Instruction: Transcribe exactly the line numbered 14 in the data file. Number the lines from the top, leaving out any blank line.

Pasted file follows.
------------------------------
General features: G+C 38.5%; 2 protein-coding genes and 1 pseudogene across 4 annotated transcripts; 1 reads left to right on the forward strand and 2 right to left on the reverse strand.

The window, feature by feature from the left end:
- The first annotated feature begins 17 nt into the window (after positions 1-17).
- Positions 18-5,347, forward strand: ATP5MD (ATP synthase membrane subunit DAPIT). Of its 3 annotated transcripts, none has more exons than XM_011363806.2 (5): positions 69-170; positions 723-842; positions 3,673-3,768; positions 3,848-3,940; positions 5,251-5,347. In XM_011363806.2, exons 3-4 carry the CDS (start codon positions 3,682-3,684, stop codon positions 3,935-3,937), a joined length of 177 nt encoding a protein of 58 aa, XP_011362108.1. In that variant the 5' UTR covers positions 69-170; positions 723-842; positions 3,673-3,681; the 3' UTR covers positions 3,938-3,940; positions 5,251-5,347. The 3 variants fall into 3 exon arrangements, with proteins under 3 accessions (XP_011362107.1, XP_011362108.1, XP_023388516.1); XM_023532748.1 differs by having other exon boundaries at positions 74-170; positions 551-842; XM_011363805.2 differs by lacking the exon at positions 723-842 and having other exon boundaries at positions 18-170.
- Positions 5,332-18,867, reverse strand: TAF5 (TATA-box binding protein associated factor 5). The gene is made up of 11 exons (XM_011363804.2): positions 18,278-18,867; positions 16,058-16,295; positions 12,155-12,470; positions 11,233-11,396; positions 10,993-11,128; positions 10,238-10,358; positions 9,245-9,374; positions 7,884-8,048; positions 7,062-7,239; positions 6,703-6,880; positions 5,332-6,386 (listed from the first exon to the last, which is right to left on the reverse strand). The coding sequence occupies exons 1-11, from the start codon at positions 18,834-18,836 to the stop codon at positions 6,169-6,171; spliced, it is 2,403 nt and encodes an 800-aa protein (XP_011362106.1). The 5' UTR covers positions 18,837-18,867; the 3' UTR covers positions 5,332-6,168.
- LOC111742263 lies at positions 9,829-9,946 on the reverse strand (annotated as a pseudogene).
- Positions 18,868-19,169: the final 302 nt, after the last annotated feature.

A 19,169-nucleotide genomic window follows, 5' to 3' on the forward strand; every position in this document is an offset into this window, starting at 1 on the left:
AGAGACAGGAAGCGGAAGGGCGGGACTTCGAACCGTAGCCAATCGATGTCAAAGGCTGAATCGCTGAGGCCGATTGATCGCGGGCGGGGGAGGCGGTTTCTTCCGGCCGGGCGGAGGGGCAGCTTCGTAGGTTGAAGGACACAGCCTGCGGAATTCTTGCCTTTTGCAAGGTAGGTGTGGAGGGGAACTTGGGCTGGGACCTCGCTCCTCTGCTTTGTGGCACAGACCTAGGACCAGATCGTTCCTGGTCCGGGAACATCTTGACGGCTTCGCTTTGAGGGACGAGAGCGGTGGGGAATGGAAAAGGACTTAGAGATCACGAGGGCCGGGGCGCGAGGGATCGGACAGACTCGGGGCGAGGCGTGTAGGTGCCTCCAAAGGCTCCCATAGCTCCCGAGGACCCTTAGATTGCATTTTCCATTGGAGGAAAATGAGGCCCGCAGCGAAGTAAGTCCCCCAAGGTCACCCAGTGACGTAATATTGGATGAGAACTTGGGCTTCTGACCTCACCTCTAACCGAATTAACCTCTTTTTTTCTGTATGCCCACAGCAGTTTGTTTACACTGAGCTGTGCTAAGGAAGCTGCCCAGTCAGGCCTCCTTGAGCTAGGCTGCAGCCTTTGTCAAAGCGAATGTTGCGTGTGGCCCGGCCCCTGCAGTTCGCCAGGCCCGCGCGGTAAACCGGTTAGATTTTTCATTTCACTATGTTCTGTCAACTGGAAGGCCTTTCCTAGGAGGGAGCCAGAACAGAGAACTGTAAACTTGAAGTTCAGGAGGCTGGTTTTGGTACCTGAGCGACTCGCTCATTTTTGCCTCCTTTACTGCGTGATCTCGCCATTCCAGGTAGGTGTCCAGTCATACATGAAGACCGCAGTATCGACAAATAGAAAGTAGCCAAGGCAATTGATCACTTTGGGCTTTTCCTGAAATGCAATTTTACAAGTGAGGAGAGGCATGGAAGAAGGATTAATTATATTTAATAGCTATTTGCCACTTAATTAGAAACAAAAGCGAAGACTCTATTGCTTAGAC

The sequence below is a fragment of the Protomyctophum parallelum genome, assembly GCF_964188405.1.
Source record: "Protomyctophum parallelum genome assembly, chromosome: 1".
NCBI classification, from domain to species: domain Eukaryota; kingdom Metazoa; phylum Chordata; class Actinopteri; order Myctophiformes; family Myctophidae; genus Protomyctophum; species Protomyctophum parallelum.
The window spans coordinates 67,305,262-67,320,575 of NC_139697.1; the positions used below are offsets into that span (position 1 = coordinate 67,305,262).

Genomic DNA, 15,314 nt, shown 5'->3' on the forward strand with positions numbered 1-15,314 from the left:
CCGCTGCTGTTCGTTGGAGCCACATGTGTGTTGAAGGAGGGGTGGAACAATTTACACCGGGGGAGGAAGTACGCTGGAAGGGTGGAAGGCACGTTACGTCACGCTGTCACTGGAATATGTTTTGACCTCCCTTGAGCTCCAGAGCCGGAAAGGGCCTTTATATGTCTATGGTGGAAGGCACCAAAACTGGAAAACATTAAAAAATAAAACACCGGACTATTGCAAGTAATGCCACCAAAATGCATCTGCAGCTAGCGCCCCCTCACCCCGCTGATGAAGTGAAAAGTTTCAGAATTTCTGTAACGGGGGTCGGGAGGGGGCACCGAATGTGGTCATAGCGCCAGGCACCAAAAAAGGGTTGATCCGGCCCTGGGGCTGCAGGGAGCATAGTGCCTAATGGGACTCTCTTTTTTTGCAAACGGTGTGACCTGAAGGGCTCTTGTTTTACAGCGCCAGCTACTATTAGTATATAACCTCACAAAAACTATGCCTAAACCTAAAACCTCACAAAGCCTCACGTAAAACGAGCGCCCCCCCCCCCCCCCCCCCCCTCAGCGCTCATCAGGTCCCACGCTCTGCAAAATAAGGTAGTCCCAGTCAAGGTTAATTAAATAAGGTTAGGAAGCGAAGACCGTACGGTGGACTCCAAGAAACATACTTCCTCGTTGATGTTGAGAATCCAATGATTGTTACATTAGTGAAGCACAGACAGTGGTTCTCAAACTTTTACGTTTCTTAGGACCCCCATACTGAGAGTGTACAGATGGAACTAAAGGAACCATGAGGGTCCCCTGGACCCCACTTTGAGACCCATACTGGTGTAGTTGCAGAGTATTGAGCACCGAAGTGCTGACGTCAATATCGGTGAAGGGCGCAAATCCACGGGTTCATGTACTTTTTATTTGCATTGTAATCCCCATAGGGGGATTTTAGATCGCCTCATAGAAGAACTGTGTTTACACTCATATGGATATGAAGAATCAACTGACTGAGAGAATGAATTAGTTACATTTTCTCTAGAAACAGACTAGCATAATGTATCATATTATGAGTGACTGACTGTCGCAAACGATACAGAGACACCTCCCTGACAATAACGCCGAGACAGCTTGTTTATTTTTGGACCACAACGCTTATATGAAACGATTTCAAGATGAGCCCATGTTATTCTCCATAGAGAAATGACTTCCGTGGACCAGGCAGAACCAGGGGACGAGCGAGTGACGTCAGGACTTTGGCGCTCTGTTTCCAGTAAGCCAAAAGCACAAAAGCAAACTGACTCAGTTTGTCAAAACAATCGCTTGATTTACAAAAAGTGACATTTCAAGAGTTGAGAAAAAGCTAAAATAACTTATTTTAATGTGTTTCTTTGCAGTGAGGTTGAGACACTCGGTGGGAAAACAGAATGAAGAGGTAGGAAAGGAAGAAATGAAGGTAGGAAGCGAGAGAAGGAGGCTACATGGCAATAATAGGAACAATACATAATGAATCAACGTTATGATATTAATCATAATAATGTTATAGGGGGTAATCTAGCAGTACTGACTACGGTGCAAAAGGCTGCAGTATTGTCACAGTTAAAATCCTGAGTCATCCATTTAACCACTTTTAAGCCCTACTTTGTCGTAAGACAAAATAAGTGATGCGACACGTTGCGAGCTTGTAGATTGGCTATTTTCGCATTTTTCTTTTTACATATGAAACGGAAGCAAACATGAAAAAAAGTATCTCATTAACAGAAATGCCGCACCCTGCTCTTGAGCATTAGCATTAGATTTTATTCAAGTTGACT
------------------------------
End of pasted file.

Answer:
Genomic DNA, 15,314 nt, shown 5'->3' on the forward strand with positions numbered 1-15,314 from the left: